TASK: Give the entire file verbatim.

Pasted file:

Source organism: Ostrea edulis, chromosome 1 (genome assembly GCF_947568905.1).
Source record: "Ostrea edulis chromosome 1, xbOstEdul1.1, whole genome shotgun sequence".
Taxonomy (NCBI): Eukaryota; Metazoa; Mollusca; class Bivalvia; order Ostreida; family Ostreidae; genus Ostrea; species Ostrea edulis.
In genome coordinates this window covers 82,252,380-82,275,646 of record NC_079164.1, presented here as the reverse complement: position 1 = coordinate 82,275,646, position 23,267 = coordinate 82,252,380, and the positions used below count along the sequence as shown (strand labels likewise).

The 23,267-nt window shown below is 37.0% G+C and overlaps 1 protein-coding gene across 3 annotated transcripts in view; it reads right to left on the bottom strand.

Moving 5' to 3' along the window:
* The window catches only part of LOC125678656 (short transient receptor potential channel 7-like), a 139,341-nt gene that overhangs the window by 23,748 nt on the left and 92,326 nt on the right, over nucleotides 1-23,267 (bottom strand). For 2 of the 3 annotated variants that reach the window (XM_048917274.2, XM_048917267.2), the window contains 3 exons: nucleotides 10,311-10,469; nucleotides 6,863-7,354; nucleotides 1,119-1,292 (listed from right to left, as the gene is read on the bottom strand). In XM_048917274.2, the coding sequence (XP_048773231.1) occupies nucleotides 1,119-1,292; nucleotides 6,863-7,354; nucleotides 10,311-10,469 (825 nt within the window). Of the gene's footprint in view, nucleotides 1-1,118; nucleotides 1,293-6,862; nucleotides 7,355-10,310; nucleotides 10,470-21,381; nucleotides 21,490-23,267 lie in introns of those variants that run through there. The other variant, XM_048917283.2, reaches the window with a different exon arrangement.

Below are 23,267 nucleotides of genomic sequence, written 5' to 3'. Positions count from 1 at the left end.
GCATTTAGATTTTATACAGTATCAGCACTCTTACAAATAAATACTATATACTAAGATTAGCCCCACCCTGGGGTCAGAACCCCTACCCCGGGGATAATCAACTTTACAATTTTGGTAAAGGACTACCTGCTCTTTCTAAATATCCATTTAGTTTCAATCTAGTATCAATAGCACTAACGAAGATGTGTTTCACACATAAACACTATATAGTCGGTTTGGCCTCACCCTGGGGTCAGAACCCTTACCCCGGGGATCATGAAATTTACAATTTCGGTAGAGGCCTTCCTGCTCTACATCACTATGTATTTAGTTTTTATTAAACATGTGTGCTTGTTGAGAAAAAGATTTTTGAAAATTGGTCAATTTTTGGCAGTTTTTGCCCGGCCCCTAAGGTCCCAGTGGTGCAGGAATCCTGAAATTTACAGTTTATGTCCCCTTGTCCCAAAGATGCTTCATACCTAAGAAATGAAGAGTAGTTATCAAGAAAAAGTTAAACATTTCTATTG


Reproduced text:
Source organism: Ostrea edulis, chromosome 1 (genome assembly GCF_947568905.1).
Source record: "Ostrea edulis chromosome 1, xbOstEdul1.1, whole genome shotgun sequence".
Taxonomy (NCBI): Eukaryota; Metazoa; Mollusca; class Bivalvia; order Ostreida; family Ostreidae; genus Ostrea; species Ostrea edulis.
In genome coordinates this window covers 82,252,380-82,275,646 of record NC_079164.1, presented here as the reverse complement: position 1 = coordinate 82,275,646, position 23,267 = coordinate 82,252,380, and the positions used below count along the sequence as shown (strand labels likewise).

The 23,267-nt window shown below is 37.0% G+C and overlaps 1 protein-coding gene across 3 annotated transcripts in view; it reads right to left on the bottom strand.

Moving 5' to 3' along the window:
* The window catches only part of LOC125678656 (short transient receptor potential channel 7-like), a 139,341-nt gene that overhangs the window by 23,748 nt on the left and 92,326 nt on the right, over nucleotides 1-23,267 (bottom strand). For 2 of the 3 annotated variants that reach the window (XM_048917274.2, XM_048917267.2), the window contains 3 exons: nucleotides 10,311-10,469; nucleotides 6,863-7,354; nucleotides 1,119-1,292 (listed from right to left, as the gene is read on the bottom strand). In XM_048917274.2, the coding sequence (XP_048773231.1) occupies nucleotides 1,119-1,292; nucleotides 6,863-7,354; nucleotides 10,311-10,469 (825 nt within the window). Of the gene's footprint in view, nucleotides 1-1,118; nucleotides 1,293-6,862; nucleotides 7,355-10,310; nucleotides 10,470-21,381; nucleotides 21,490-23,267 lie in introns of those variants that run through there. The other variant, XM_048917283.2, reaches the window with a different exon arrangement.

Below are 23,267 nucleotides of genomic sequence, written 5' to 3'. Positions count from 1 at the left end.
GCATTTAGATTTTATACAGTATCAGCACTCTTACAAATAAATACTATATACTAAGATTAGCCCCACCCTGGGGTCAGAACCCCTACCCCGGGGATAATCAACTTTACAATTTTGGTAAAGGACTACCTGCTCTTTCTAAATATCCATTTAGTTTCAATCTAGTATCAATAGCACTAACGAAGATGTGTTTCACACATAAACACTATATAGTCGGTTTGGCCTCACCCTGGGGTCAGAACCCTTACCCCGGGGATCATGAAATTTACAATTTCGGTAGAGGCCTTCCTGCTCTACATCACTATGTATTTAGTTTTTATTAAACATGTGTGCTTGTTGAGAAAAAGATTTTTGAAAATTGGTCAATTTTTGGCAGTTTTTGCCCGGCCCCTAAGGTCCCAGTGGTGCAGGAATCCTGAAATTTACAGTTTATGTCCCCTTGTCCCAAAGATGCTTCATACCTAAGAAATGAAGAGTAGTTATCAAGAAAAAGTTAAACATTTCTATTG